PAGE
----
Counting the calories (or not…)
A bit of “googling” revealed that walking consumes about 75 calories over your “base metabolic rate” for every mile that you walk. So a 20 mile walk would roughly double my normal calorific intake. Meaning I had to eat about 3000 – 4000 calories every day to make replace what I’d burned.
I discovered to my cost, early on, that at the end of a long day’s hiking, you don’t always feel very hungry. Sometimes I was so tired I just wanted to flake out in my tent. On one occasion I did exactly that – in Chepstow I was particularly tired so just had a packet of peanuts and a beer in the evening. I was OK the next day, but a couple of days later I felt lethargic all day – in retrospect probably because of the lack of a proper meal a couple of days earlier.
So from then on, I made myself eat every evening, even if I didn’t feel like it.
When I’d walked the West Highland Way in 2010, I’d carried all the food I needed for the whole 5 day trek, in my backpack. Mainly in the form of “pouches” of ready-made food that I could just heat up on my stove with minimal effort. This made for straightforward hiking, but as a result my pack was even more excruciatingly heavy (probably pushing 55 lb / 25 kg) than it was in the later stages of this LEJOG hike.
So for the LEJOG hike I decided to take a much easier approach and to buy meals along the way whenever I could. This pushed up the cost but I decided it was a price worth paying, given that the walking, camping and blogging were already taking up 100% of my energy. But I did carry a camping gaz stove and pot, which I used to prepare simple hot meals whenever there wasn’t anywhere else to eat.
My typical daily menu is listed below. You may want to skip this bit if you’re a health food fan or a camping purist because I have to be honest, my diet really wasn’t very wholesome..
- Breakfast in bed: a couple of “Belvita” style breakfast biscuits and half a litre of chocolate or strawberry milk before I got up
- Mid-morning snack: bacon sandwich and four cups of tea in a café
- Lunch – strawberry milkshake, crisps and granola bars that I carried with me
- Mid afternoon snack: flapjacks, cake and four more cups of tea in a café
- Dinner: steak-and-ale pie, sticky toffee pudding, pint of beer and glass of red wine in a pub
This all worked fine when my route took me past cafes and other places to eat. I was surprised actually how often I could find places to stop – greasy spoon cafes in caravans at the roadside, fish and chip shops in towns, garden centres in the countryside and posh cafes at the seaside. And even a café on the top of my first summit, Snowdon. In the evenings, most of the places I camped were generally within a couple of miles of a pub (which of course I had to walk there and back – sometimes adding another 5 miles walking to the end of an already long day).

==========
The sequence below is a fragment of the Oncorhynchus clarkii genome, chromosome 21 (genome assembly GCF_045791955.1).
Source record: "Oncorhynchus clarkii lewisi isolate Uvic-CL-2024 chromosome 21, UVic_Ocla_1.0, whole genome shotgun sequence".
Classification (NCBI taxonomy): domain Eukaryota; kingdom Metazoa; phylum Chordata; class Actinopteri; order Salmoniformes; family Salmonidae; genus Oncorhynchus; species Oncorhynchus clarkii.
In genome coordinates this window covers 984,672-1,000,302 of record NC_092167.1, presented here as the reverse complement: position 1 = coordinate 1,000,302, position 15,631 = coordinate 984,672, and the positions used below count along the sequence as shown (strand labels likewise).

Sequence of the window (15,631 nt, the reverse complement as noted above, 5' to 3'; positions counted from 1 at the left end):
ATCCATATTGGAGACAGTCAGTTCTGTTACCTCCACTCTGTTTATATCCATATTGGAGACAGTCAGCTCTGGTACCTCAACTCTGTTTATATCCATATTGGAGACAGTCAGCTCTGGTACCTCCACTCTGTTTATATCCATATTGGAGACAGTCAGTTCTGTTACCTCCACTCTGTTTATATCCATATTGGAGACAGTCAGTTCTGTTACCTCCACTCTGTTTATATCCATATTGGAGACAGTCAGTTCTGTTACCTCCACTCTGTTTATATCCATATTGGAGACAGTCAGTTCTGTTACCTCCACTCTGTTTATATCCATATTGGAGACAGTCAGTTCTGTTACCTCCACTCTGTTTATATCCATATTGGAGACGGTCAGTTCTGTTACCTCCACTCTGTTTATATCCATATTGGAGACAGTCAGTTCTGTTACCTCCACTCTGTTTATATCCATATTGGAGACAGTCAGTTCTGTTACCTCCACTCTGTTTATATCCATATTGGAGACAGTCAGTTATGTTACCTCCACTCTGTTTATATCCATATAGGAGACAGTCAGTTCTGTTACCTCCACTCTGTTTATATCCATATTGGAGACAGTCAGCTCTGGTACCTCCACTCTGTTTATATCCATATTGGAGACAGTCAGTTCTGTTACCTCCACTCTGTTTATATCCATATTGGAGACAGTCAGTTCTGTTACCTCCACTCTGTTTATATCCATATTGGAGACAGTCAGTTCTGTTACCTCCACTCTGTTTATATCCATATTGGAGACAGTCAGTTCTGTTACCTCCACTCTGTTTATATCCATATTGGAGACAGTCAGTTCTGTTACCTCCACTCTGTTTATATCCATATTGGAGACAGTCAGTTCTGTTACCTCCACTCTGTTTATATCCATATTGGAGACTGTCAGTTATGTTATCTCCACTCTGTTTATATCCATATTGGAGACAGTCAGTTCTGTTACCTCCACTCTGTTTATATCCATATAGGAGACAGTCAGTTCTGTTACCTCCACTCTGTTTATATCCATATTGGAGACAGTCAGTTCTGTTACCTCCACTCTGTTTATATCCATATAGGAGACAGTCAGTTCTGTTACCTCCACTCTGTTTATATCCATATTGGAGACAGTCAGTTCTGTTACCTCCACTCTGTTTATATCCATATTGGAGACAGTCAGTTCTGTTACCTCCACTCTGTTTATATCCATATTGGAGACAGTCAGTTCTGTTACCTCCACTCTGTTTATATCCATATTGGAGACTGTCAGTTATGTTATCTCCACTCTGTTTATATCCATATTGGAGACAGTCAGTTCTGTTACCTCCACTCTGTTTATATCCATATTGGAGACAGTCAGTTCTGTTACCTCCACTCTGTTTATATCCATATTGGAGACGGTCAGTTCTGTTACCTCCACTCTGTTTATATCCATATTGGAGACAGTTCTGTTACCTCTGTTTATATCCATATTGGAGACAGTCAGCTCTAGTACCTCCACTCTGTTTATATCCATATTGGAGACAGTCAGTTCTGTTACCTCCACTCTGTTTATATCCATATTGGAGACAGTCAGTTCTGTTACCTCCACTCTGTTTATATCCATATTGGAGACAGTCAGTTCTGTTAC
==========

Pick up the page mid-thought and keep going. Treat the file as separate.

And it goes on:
Once I got into remoter areas – especially the north of Scotland, places to eat became fewer and farther between, so I had to just pick up food and drink whenever I could and carry enough to keep me going until the next place where I definitely knew I could re-stock. At its worst, I think I was carrying food and drink for 3 days / 50 miles of continuous hiking, and that pushed my pack up to 50 lb / 22kg in weight.
By my own calculations, I was drinking about 3 litres of fluid a day. It was never hot on my walk, and rarely even warm, so I didn’t sweat a lot. I’m not a fan of drinking out of streams, so carried bottled drinks and bought tea during the day and beer in the evenings. I found water and sports drinks unappetizing and tended to prefer milk – based drinks as they seemed to be more refreshing and easier to drink.
This sort of diet is OK on an occasional basis but I did come home with a rather novel craving for salad and fruit. And if I never see another sticky toffee pudding in my life, I won’t be sorry…